2010 project

Improve Competence of Secondary School
Students and Teachers using ICT.
Setting up of Computer training and public library facility in rural communities.

Background and Context: Improving the competence of secondary schools in educationally disadvantaged areas is a must for every growing nation.

Co-organized by Adeksworld Ventures and Center for Creative Youth International (CCYI), the project has two major components: training in basic ICT skills and enhancing attitude, leadership and entrepreneurial skills of students and teachers.

The project is premised on the need to enhance computer literacy by developing human capacity alongside what the schools are providing.

It is against this backdrop that CCYI identifies potential partners to explore the effectiveness of ICT in the development of Nigeria’s rural areas.

According to Mr. Daniel Olukayode Jacobs, the focal person of this project, “an ICT enabled community is a developed community”.

He looks at ICT as part of the development process and that therefore, ICT needs to become an integral process in the development process.

In this regard therefore, the project aims to improve the performance and competence of both teachers and students by training the local people in food processing using an ICT related methodology; equip the rural people with basic ICT skills and provide necessary training in business and entrepreneurship (management, planning and marketing).

The development problem/obstacle addressed: Many rural areas have been left behind in ICT development yet there is a potential for ICT development in these areas.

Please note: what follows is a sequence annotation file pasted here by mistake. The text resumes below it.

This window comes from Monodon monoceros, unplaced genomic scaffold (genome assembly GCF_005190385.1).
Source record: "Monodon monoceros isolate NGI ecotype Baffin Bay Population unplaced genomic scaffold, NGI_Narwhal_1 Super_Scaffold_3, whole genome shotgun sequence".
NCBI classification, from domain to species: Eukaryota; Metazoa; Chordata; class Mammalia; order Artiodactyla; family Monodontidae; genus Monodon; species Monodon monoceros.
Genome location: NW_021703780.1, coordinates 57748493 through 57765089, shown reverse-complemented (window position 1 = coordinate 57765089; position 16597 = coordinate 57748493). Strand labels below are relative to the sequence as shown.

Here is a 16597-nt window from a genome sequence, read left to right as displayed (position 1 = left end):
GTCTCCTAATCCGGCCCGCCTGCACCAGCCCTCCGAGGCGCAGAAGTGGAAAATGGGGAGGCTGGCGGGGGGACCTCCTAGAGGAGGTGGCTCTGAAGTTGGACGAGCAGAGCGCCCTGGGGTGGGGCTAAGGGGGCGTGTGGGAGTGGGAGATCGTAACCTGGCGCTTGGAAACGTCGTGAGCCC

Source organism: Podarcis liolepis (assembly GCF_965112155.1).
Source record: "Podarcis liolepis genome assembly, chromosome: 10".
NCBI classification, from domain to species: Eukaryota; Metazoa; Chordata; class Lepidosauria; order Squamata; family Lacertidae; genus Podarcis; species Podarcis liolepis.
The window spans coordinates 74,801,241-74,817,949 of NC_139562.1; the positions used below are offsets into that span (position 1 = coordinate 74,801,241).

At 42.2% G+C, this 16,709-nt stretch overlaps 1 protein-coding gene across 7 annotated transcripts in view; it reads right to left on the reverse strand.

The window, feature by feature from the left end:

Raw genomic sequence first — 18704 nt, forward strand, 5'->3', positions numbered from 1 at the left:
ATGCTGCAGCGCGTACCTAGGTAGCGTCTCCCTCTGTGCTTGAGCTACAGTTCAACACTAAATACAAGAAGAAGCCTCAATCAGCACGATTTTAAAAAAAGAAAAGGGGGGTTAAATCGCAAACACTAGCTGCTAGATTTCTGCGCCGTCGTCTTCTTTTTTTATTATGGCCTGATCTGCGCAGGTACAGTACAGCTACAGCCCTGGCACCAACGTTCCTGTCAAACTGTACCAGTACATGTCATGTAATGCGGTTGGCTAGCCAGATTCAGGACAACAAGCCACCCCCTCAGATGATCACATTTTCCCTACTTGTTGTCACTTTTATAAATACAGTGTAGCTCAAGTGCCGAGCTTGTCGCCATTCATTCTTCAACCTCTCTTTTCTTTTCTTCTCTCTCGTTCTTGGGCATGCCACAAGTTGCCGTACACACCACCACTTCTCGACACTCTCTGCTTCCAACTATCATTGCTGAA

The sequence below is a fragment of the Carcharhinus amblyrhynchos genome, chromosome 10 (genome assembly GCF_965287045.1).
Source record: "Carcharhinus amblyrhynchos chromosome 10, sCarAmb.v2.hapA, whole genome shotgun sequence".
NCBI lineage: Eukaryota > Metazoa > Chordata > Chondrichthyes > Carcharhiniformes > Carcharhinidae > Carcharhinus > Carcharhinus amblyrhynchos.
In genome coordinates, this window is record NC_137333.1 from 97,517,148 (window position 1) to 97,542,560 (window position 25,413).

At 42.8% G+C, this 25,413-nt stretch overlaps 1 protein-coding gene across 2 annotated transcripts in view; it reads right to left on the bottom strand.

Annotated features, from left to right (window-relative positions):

However many people in rural areas lack ICT skills; those who have had some training in it, is now in disuse because of lack of machines and constant practice.

Based on the principle that appropriate ICT-material can take the expertise of the CCYI much more quickly to a wider audience, than if training was only conducted in Lagos [urban area]”, the project therefore set out to extend ICT services to the rural areas.

It should be noted that most of the ICT equipment is located in the Lagos areas and therefore it is the people living in these areas that access the information.

For example, the setting up of this project would see schools in these areas also equipped computer systems, internet connections, leadership books. The establishment of Internet Café in these areas would also help the project. Secondly, the project would also address the problem of misuse of resources. It is observed that in most rural areas, a number of resources lie idle, for example, a lot of stationeries are being used up.

Organisational aspects: Located in the western part of Nigeria, the project is intended to serve the following areas: Otta, Lusada, Agbara, Atan, Igbesa, Idiroko, Ifo, Arigbajo, Ijoko in it’s first phase.

In addition to serving the school population, it equally caters for people outside, that is, the ICT training especially in basis computer skills would be conducted at selected school premises.

However, on several occasions, the trainers go out to communities to train people in food processing and small-scale enterprises. CCYI believes in working with schools because they are easily accessible by the communities around.